When my son Dan’s obsessive-compulsive disorder was severe, he was always exhausted. At first I attributed his lack of energy to the fact that he rarely slept well. But it soon became obvious, even when sleeping was not an issue, that he always felt tired.
I think there are many reasons why those with obsessive-compulsive disorder are often exhausted. Living with nonstop anxiety can be draining. Many people with OCD are also depressed, and depression and lack of energy often go hand in hand. Additionally, some medications used to treat OCD are known to cause fatigue.
And the very nature of OCD (left untreated) is exhausting just to think about, let alone live with. Relentless obsessions and compulsions — an endless cycle that takes up every ounce of your energy. And the pretending! So many people with OCD do whatever they can to hide their disorder — to keep up that facade of “normalcy.” How much energy does it take to hide compulsions or carry on a conversation while obsessions are taking over your brain? I think it would be surprising not to be tired!
So what’s the best thing to do when you feel this overwhelming exhaustion related to obsessive-compulsive disorder? Sleep until you feel better? Wait for it to pass? After all, the way you feel now, you have no energy or motivation to do anything, especially exposure and response prevention (ERP) therapy which is exhausting in its own right.
As with so many things related to OCD, you should do the opposite of what you feel like doing.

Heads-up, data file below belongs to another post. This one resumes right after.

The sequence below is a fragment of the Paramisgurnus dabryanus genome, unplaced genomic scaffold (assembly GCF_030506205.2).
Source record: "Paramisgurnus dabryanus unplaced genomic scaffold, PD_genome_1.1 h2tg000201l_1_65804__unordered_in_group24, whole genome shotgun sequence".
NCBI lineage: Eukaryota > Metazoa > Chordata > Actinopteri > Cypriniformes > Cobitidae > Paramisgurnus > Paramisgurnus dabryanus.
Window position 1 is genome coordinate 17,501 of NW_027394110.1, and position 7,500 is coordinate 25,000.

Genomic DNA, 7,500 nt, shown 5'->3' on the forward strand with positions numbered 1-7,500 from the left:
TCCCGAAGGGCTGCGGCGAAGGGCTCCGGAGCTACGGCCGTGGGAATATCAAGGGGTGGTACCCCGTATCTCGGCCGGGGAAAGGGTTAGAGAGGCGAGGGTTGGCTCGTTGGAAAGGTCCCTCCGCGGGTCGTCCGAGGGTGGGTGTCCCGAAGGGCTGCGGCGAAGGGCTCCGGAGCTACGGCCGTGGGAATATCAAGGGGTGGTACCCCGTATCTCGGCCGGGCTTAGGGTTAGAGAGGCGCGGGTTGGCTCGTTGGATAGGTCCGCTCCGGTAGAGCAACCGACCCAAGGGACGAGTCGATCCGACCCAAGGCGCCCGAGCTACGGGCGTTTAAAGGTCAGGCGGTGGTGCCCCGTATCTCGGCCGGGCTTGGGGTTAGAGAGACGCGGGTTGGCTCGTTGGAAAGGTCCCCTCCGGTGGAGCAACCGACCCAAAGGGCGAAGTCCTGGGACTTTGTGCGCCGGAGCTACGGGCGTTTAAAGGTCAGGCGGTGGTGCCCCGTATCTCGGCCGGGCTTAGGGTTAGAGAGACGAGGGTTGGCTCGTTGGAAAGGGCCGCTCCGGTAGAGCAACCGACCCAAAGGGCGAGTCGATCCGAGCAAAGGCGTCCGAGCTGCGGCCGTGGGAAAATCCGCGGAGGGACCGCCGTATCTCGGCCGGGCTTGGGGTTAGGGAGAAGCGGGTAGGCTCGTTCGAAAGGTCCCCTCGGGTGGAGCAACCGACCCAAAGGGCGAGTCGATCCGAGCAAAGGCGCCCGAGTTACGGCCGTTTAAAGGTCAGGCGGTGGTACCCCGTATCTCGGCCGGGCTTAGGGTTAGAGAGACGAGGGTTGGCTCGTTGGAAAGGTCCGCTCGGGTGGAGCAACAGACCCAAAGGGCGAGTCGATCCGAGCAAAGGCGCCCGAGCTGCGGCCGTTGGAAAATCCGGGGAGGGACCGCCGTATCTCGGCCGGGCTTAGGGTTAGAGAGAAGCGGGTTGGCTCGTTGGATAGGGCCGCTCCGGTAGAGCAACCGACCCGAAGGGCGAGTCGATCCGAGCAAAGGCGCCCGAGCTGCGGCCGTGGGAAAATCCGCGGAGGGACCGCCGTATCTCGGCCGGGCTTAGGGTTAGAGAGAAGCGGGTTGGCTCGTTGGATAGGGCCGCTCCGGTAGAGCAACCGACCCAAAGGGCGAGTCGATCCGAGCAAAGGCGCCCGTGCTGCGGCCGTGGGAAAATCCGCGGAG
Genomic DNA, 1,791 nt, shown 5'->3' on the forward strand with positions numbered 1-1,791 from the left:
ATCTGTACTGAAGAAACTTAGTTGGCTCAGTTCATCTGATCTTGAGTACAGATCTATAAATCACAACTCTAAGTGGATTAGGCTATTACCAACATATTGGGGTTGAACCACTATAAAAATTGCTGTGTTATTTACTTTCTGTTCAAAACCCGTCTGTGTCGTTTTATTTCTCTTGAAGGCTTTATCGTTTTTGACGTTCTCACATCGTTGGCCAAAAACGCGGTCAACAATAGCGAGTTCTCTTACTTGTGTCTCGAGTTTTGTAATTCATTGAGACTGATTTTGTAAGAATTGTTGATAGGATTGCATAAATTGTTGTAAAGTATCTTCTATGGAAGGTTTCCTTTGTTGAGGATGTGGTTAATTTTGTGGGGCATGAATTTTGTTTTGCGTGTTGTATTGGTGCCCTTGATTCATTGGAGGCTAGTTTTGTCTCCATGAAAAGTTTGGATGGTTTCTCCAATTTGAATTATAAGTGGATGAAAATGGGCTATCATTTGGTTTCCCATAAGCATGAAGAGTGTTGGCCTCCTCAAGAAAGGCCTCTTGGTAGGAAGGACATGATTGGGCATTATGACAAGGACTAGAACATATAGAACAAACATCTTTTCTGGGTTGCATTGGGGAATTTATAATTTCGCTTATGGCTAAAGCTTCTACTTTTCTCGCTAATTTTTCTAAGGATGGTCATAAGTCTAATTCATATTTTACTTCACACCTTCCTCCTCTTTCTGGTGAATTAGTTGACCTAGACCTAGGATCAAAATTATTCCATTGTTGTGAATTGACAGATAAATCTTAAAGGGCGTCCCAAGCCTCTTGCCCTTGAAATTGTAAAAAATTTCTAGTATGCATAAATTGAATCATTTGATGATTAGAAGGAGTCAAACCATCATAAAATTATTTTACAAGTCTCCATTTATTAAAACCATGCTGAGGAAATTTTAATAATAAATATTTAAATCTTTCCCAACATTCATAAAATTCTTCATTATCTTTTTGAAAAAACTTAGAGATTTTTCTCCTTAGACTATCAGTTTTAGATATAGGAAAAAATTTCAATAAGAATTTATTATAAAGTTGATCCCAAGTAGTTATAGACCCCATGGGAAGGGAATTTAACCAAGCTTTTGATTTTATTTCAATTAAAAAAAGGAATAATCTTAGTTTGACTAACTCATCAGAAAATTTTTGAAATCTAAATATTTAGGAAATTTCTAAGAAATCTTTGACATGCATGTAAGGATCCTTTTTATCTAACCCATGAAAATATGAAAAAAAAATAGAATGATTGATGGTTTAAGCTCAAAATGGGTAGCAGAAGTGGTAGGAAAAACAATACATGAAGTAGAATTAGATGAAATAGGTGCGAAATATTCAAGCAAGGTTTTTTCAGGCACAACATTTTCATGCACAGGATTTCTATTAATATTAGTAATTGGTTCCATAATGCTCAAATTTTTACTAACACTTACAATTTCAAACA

I know it’s not easy. In fact it’s incredibly difficult. Mental and physical exhaustion take their toll in many ways, from physical ailments to depression to doubt in your ability to improve or change your life. Ah, that old word — doubt. Those with OCD often doubt their strength and ability to get through difficult times, but in fact they are just as capable, if not more so, than those without OCD.
Studies have shown that attitude plays a big part in overcoming adversity. If you’re so tired that you feel there’s no way you can fight your OCD, then you won’t fight it. However, if you acknowledge your exhaustion but still vow to move forward, even in small ways, then you will be one step closer to fighting your OCD. A good therapist who specializes in treating OCD can be helpful with setting goals.
So many of us wait to take action until we feel motivated, but sometimes we just need to do the opposite. We need to take action and eventually the motivation will follow.
If you are feeling exhausted, lethargic, and completely drained from your OCD, please don’t wait for it to pass. It won’t — OCD will just keep getting stronger. Take some steps to plow through the exhaustion and move forward to fight your OCD. The more you fight, the weaker your OCD will become, and slowly but surely, you will beat OCD and your exhaustion will give way to a renewed joy in life.